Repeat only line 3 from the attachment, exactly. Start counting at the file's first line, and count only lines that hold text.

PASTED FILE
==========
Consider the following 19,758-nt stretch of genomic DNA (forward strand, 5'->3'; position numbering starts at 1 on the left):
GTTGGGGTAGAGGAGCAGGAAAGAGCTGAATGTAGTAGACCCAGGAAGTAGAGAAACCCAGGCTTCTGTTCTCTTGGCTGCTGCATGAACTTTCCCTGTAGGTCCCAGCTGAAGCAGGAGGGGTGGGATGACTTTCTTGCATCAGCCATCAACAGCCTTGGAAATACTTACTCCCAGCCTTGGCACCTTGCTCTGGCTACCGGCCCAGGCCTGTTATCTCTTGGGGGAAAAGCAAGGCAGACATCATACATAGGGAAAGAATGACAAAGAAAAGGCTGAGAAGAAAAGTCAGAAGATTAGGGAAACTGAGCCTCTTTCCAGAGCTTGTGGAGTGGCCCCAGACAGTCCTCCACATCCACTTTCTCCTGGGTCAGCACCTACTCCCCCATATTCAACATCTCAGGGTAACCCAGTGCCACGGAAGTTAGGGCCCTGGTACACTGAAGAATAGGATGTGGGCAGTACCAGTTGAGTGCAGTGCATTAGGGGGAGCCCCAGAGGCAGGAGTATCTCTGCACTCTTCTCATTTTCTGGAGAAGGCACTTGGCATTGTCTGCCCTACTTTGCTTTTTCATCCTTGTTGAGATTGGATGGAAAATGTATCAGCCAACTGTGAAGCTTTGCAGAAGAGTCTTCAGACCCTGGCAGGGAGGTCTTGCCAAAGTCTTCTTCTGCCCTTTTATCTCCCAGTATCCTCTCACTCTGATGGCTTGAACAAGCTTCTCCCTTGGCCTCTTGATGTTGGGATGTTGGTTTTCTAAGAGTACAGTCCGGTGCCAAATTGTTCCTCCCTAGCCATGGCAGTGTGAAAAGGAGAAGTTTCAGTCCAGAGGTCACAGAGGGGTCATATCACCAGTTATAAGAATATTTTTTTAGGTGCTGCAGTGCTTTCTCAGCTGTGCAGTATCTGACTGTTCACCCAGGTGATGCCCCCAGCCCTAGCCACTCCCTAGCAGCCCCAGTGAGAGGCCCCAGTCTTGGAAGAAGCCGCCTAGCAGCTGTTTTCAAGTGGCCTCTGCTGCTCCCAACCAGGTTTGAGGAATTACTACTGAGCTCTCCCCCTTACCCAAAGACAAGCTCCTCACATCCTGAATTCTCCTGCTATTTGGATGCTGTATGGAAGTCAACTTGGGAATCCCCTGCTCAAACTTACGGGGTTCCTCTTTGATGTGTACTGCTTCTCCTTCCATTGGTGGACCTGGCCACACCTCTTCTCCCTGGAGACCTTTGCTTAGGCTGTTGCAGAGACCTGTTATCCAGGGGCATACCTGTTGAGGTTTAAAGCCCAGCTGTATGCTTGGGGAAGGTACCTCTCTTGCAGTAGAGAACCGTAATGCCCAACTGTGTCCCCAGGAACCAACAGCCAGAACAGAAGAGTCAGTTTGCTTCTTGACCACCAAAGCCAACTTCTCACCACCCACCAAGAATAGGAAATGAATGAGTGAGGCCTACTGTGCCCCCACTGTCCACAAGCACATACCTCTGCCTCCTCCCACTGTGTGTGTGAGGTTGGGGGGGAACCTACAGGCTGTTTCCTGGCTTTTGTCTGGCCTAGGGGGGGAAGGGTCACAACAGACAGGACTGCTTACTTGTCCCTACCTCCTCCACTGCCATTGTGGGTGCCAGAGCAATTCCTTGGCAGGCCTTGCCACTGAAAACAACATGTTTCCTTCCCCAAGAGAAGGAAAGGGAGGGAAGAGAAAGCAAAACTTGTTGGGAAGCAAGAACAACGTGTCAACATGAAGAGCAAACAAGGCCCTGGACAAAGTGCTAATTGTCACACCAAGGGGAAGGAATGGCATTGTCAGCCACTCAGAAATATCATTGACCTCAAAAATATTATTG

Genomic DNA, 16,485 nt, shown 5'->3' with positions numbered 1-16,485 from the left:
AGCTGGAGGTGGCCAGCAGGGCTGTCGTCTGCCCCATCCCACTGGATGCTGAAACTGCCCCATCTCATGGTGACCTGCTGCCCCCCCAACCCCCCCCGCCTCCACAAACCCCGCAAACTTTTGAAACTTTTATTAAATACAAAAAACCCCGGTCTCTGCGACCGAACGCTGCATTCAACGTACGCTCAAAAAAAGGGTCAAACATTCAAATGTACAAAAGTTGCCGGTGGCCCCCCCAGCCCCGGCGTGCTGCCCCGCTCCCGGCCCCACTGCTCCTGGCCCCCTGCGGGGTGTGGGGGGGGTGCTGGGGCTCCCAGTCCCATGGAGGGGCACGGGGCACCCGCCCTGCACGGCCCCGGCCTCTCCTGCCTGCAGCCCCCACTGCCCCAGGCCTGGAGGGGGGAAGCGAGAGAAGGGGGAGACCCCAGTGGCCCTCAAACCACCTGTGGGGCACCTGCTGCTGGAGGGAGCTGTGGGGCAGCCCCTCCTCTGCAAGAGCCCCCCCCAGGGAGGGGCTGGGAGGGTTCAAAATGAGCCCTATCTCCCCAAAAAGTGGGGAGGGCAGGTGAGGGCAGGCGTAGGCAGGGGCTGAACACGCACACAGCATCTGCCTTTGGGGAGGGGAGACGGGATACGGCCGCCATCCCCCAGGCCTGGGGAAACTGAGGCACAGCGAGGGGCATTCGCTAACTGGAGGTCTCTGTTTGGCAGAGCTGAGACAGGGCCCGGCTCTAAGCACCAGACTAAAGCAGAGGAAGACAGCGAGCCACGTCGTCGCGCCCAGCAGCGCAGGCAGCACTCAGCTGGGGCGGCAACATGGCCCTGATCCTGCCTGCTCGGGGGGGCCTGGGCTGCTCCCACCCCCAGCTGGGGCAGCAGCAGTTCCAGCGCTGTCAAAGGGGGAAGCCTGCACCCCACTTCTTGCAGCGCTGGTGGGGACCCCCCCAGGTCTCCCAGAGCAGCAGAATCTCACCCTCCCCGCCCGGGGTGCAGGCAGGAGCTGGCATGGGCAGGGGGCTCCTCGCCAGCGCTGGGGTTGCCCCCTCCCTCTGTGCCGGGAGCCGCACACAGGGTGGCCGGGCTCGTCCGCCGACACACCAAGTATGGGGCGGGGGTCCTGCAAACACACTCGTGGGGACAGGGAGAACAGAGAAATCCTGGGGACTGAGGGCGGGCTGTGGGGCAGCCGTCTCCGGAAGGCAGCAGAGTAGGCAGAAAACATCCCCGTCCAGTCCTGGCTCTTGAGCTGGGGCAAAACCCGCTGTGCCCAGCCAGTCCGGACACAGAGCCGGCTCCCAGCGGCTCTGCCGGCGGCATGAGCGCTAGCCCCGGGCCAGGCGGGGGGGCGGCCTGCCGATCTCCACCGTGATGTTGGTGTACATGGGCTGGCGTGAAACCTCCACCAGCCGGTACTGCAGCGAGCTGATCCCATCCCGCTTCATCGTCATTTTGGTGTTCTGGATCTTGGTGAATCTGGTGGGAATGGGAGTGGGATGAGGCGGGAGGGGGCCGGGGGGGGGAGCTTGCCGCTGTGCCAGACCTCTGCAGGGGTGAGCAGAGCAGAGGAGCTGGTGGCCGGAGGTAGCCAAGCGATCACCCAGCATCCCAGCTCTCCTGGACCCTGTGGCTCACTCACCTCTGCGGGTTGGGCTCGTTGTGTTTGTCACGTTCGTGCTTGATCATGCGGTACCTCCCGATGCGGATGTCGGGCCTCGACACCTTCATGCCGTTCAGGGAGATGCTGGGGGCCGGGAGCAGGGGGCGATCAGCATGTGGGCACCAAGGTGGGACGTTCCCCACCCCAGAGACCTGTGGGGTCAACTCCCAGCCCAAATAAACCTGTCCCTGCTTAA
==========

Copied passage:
Genomic DNA, 16,485 nt, shown 5'->3' with positions numbered 1-16,485 from the left: